November's top stories: BHP Billiton to clean-up river, shockwave for desalination
BHP Billiton to clean-up river for impending $5.24bn lawsuit in Brazil, GE and US DOE to check feasibility of new desalination technology while research uses shockwave for desalination. Water-technology wraps-up the key headlines from November 2015.
Australia-based mining giant BHP Billiton has renewed its commitment for a thorough cleanup of the Rio Doce river in Brazil, after the federal and state governments decided to sue the owners of the Samarco iron ore mine for R$20bn ($5.24bn).
According to Brazil Environment Minister Izabella Teixeira, the lawsuit is likely to be filed today. BHP and Vale hold an equal interest in Samarco, the state of Minas Gerais.
Vale sustainability chief Vania Somavilla was cited by Reuters as saying that the dam burst on 5 November affected the waters of the Rio Doce river, causing its arsenic levels to rise above legally permissible limits.
US Department of Energy (DoE) has awarded a program to General Electric (GE) to test a water desalination technology that can produce clean water at low cost.
The research, which is being carried out at GE's Global Research Center in Upstate New York, utilises the technology giant's expertise for steam turbine, oil and gas compressors, 3D printing and water processing solutions.
The program aims to put desalination 'on ice' and will design an innovative process to compress, stream and cool air, salt and ice mixture that separates salt from ice.
US Department of Agriculture (USDA) has announced a $30m investment for quality improvements in Mississippi River Basin and allowed loans and grants of $314m for water and wastewater infrastructure improvements in rural communities.
The agency intends to spend $30m this year through its Natural Resources Conservation Service (NRCS) for 33 new projects and 40 existing projects to improve water quality in high priority watersheds in the Mississippi River Basin.
The USDA supported projects under NRCS' Mississippi River Basin Healthy Watersheds Initiative (MRBI) are aimed at bringing down the nutrient and sediment losses to water which gradually flows into the Gulf of Mexico.
Siemens is supplying energy equipment to the chief sewage treatment facility at Simmering in the city of Vienna, Austria.
The company will deliver control, measuring, analytical and power distribution systems for the Ebswien main sewage plant, along with low-voltage and medium-voltage switchgear.
Part E_OS 2020 (Energy_Optimization Sludge Treatment) environmental project in the Austrian city, the order is worth €24m.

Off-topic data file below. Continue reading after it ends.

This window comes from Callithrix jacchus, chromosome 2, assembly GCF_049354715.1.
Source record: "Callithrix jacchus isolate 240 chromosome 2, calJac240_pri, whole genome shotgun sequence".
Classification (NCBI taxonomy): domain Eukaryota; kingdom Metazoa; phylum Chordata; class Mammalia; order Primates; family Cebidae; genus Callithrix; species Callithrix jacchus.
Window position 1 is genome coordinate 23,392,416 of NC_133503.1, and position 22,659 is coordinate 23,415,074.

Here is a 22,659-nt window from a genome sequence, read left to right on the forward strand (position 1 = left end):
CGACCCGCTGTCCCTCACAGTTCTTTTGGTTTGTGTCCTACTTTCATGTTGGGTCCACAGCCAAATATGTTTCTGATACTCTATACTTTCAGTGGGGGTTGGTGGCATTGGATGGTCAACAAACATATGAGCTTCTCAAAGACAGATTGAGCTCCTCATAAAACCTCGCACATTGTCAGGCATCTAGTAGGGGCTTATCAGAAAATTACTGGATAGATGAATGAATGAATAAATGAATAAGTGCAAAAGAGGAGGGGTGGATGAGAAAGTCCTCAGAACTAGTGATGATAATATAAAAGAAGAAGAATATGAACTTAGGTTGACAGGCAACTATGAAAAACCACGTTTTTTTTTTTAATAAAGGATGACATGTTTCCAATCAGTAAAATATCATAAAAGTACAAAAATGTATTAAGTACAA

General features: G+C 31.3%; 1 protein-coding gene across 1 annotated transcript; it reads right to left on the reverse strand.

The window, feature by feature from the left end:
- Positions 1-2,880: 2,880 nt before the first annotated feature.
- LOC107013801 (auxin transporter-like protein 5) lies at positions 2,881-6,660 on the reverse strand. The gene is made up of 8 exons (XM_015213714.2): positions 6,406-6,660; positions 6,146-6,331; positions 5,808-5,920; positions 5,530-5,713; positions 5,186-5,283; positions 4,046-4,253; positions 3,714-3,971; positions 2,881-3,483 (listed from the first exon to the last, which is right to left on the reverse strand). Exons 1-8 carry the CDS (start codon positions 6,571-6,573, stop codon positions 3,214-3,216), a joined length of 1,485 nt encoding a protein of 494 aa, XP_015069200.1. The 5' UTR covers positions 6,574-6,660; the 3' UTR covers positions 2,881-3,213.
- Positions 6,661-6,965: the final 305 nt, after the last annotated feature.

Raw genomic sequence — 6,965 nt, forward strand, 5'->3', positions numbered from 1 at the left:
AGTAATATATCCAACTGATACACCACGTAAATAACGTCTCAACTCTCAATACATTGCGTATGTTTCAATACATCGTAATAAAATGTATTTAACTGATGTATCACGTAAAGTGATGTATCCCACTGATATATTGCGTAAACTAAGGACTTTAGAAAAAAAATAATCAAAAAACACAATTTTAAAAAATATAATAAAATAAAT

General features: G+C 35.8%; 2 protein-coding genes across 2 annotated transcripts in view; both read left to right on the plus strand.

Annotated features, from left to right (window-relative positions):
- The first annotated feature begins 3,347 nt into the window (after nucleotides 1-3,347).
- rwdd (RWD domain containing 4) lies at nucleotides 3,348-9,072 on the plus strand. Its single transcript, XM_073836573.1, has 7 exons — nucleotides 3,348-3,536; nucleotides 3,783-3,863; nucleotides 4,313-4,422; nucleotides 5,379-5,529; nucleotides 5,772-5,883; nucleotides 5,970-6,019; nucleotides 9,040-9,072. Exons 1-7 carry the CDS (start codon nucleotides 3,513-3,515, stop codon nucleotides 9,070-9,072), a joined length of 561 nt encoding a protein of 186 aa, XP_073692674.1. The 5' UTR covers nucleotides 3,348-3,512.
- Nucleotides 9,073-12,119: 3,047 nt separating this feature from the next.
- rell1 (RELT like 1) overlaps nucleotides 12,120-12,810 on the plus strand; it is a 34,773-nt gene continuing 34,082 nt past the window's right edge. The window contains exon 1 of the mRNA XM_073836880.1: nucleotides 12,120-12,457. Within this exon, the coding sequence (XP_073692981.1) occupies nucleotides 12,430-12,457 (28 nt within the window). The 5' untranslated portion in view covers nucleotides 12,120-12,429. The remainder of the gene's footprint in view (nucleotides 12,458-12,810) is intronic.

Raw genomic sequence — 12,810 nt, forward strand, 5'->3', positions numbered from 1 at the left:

Four technology firms, Abengoa, Suez Environnement, Veolia and Trevi Systems, have inaugurated small-scale experimental desalination facilities for Masdar in Abu Dhabi to meet the growing potable water demands in UAE.
The desalination plants are expected to be energy efficient and have been developed in Masdar's Al Ghantoot pilot facility.
Primarily based on renewable energy technology, the plants have a target of using less than 3.6 kWh/m3 of water production.
Researchers at Massachusetts Institute of Technology (MIT) in the US have developed a new desalination method that uses an electrically driven shockwave to separate salt from water.
The shockwave within a stream of flowing water pushes ions in the salty water and fresh water apart and does not separate ions or water molecules with filters unlike traditional desalination systems.
The new method, called shock electrodialysis, allows water to flow through a porous material made of tiny glass particles, called a frit. The porous material is squeezed between membranes or electrodes.
Qatar Electricity & Water (QEWC) has officially broken grounds for the construction of the Ras Abu Fontas (RAF) A3 desalination plant at Ras Abu Fontas, near Al Wakra.
Mitsubishi and Toyo Thai Corporation Public Company (TTCL) have been awarded the full engineering, procurement, construction (EPC) contract for the project which will be based on reverse osmosis technology.
Works for the facility is already underway, for which Mitsubishi has, in turn, awarded the design and construction of the desalination units to Spain-based Acciona Agua.
Researchers at US Geological Survey (USGS) have indicated that naturally occurring bacteria can be used for removing nitrogen content from ground water sources following a study on anammox activity.
Anammox, which is an abbreviated form for anaerobic ammonium oxidation, is a process involving naturally occurring bacteria.
Besides ensuring removal of ammonium, bacteria can also lessen nitrogen oxides (such as nitrate and nitrite) in groundwater resources and then, combine the two to produce harmless nitrogen gas.